Tuesday, February 27, 2007

Brazil in Paradise


Terry Gilliam: What Brazil tells us about torture today.

By Clive James
Posted Tuesday, Feb. 20, 2007,
at Slate.com


Unfortunately for our hopes of innate human goodness, all the evidence suggests that the torturers were keen to get on with the job even if it was meaningless. All the evidence was still there afterward, including photographs taken at every stage of the torment. Back in the late 1950s, on the sleeve of the Beyond the Fringe record album, Jonathan Miller made a dark joke about his worst fear: being tortured for information he did not possess. The assumption behind the joke was that if he had something to reveal, the agony would stop. He was looking back to a world of polite British fiction, not to a world of brute European fact. In the Nazi and Soviet cellars and camps, people were regularly tortured for information they did not possess: i.e., they were tortured just for the hell of it. Kafka guessed it would happen, as he guessed everything that would happen. In his Strafkolonie, the tormented prisoner has to work out for himself what crime he has committed and is finally told that it is being written on his body by the instrument of torture into which he has been inescapably locked. Kafka was there first, but he wasn't alone for long, and now we must all live in a modern world where the words "No no no no no no no no" can be recorded with perfect fidelity for their sound, yet go unheeded for what they mean.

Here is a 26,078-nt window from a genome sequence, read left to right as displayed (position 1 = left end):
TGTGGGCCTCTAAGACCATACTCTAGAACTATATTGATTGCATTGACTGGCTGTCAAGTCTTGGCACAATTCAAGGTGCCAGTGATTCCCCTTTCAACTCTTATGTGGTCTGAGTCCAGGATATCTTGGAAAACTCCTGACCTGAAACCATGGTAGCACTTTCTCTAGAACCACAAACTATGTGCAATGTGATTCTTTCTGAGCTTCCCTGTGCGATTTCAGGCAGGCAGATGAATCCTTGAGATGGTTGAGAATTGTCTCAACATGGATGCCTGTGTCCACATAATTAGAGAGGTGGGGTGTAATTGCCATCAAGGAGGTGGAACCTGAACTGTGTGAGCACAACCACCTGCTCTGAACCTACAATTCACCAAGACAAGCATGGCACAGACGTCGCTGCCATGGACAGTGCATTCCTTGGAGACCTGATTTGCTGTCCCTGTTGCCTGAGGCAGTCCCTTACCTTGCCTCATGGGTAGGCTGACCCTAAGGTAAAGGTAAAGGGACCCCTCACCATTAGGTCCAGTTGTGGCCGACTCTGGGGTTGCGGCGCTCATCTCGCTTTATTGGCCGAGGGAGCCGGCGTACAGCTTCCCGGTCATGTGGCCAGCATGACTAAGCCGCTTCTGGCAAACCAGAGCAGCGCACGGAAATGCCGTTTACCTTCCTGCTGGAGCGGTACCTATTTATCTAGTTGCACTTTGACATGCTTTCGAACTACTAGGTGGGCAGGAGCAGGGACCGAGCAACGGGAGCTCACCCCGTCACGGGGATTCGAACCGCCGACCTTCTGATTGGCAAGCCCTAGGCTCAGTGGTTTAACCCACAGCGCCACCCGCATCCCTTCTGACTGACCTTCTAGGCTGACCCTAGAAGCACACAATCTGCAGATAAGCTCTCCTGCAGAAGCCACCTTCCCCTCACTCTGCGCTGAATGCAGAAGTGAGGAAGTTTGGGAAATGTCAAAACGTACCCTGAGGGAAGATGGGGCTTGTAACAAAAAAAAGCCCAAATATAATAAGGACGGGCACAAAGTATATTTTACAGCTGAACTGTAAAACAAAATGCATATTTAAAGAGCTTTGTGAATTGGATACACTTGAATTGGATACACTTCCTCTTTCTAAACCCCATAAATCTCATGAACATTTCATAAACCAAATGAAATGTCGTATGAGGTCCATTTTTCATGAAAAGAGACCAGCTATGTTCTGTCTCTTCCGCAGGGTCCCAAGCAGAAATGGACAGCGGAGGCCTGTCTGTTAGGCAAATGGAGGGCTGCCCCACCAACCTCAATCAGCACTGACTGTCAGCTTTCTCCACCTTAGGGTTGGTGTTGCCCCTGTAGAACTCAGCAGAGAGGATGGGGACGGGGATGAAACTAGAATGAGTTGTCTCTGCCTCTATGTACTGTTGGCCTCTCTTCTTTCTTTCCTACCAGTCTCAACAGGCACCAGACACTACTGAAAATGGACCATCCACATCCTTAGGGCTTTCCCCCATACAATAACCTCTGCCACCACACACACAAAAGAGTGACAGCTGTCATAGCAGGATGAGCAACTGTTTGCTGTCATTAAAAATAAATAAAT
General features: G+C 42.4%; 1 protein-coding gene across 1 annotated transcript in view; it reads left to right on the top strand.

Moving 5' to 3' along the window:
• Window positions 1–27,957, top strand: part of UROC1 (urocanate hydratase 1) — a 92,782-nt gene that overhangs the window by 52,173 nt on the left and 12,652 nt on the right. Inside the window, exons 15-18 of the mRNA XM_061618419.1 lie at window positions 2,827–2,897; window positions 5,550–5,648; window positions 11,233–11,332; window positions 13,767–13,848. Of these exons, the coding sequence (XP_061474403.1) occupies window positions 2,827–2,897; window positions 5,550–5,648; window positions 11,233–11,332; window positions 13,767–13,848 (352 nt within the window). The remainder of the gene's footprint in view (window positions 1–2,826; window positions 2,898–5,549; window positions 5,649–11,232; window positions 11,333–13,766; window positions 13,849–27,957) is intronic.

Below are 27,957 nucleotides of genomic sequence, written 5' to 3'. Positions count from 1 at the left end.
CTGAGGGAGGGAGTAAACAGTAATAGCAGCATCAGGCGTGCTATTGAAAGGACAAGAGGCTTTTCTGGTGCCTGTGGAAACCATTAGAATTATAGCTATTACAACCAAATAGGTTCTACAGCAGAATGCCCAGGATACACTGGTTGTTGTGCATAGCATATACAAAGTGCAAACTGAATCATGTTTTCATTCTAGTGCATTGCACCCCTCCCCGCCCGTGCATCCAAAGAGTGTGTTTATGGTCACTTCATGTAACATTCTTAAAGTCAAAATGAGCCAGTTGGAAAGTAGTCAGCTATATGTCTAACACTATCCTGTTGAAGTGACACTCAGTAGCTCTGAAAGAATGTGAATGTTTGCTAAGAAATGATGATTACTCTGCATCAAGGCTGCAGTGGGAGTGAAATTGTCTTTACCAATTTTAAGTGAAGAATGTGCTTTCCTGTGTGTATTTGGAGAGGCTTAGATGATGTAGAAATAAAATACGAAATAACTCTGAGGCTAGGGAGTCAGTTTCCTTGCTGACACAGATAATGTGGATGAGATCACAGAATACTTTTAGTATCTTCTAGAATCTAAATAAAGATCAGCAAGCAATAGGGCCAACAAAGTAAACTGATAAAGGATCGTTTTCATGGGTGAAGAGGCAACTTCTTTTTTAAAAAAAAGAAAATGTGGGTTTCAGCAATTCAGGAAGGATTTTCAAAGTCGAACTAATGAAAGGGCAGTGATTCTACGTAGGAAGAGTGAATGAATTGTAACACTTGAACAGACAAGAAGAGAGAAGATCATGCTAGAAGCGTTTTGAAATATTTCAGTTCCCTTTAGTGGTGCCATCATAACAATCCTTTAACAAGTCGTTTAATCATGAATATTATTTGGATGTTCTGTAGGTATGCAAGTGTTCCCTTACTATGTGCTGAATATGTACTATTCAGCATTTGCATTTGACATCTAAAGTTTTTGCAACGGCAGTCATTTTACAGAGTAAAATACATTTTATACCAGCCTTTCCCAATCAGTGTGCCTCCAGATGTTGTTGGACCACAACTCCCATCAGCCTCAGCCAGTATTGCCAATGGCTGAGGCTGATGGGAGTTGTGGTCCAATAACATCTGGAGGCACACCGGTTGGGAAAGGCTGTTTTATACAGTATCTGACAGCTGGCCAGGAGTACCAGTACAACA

The images and themes from this movie still resonate today.

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